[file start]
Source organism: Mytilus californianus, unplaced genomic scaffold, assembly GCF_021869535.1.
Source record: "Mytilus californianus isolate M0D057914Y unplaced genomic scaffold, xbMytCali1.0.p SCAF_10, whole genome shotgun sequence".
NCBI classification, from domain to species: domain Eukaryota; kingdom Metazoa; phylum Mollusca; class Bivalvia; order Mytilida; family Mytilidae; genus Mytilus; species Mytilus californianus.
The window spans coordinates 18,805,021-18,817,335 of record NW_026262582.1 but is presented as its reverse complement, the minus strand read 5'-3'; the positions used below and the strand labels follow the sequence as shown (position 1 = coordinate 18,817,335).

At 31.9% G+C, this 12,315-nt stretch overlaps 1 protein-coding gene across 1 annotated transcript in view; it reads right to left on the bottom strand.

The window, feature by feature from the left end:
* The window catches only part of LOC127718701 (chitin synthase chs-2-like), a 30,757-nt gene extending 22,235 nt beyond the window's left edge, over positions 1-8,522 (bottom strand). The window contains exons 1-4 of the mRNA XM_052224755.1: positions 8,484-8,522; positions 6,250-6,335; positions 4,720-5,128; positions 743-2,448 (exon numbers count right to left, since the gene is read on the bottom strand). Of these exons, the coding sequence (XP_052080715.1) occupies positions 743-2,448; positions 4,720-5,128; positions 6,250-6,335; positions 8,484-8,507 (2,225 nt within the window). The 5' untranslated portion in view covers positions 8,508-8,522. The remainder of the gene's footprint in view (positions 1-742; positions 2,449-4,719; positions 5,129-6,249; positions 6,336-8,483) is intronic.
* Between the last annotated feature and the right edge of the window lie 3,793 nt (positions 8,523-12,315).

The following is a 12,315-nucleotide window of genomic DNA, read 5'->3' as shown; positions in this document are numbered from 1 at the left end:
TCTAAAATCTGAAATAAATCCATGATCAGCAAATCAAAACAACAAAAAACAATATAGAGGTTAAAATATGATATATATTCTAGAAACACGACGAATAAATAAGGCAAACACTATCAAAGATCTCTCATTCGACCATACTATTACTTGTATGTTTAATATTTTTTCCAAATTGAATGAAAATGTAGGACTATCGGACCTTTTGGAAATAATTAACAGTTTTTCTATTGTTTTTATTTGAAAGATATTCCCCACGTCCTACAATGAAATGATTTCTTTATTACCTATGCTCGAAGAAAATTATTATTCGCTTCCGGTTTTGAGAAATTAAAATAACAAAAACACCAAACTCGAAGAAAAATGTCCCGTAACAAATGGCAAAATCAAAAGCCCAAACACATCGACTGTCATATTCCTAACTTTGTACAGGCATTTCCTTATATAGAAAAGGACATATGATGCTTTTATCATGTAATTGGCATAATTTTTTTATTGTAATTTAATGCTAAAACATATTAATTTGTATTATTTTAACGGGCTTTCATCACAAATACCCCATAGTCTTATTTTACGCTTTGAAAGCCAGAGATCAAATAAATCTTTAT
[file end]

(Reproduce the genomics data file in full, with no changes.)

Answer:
Source organism: Mytilus californianus, unplaced genomic scaffold, assembly GCF_021869535.1.
Source record: "Mytilus californianus isolate M0D057914Y unplaced genomic scaffold, xbMytCali1.0.p SCAF_10, whole genome shotgun sequence".
NCBI classification, from domain to species: domain Eukaryota; kingdom Metazoa; phylum Mollusca; class Bivalvia; order Mytilida; family Mytilidae; genus Mytilus; species Mytilus californianus.
The window spans coordinates 18,805,021-18,817,335 of record NW_026262582.1 but is presented as its reverse complement, the minus strand read 5'-3'; the positions used below and the strand labels follow the sequence as shown (position 1 = coordinate 18,817,335).

At 31.9% G+C, this 12,315-nt stretch overlaps 1 protein-coding gene across 1 annotated transcript in view; it reads right to left on the bottom strand.

The window, feature by feature from the left end:
* The window catches only part of LOC127718701 (chitin synthase chs-2-like), a 30,757-nt gene extending 22,235 nt beyond the window's left edge, over positions 1-8,522 (bottom strand). The window contains exons 1-4 of the mRNA XM_052224755.1: positions 8,484-8,522; positions 6,250-6,335; positions 4,720-5,128; positions 743-2,448 (exon numbers count right to left, since the gene is read on the bottom strand). Of these exons, the coding sequence (XP_052080715.1) occupies positions 743-2,448; positions 4,720-5,128; positions 6,250-6,335; positions 8,484-8,507 (2,225 nt within the window). The 5' untranslated portion in view covers positions 8,508-8,522. The remainder of the gene's footprint in view (positions 1-742; positions 2,449-4,719; positions 5,129-6,249; positions 6,336-8,483) is intronic.
* Between the last annotated feature and the right edge of the window lie 3,793 nt (positions 8,523-12,315).

The following is a 12,315-nucleotide window of genomic DNA, read 5'->3' as shown; positions in this document are numbered from 1 at the left end:
TCTAAAATCTGAAATAAATCCATGATCAGCAAATCAAAACAACAAAAAACAATATAGAGGTTAAAATATGATATATATTCTAGAAACACGACGAATAAATAAGGCAAACACTATCAAAGATCTCTCATTCGACCATACTATTACTTGTATGTTTAATATTTTTTCCAAATTGAATGAAAATGTAGGACTATCGGACCTTTTGGAAATAATTAACAGTTTTTCTATTGTTTTTATTTGAAAGATATTCCCCACGTCCTACAATGAAATGATTTCTTTATTACCTATGCTCGAAGAAAATTATTATTCGCTTCCGGTTTTGAGAAATTAAAATAACAAAAACACCAAACTCGAAGAAAAATGTCCCGTAACAAATGGCAAAATCAAAAGCCCAAACACATCGACTGTCATATTCCTAACTTTGTACAGGCATTTCCTTATATAGAAAAGGACATATGATGCTTTTATCATGTAATTGGCATAATTTTTTTATTGTAATTTAATGCTAAAACATATTAATTTGTATTATTTTAACGGGCTTTCATCACAAATACCCCATAGTCTTATTTTACGCTTTGAAAGCCAGAGATCAAATAAATCTTTAT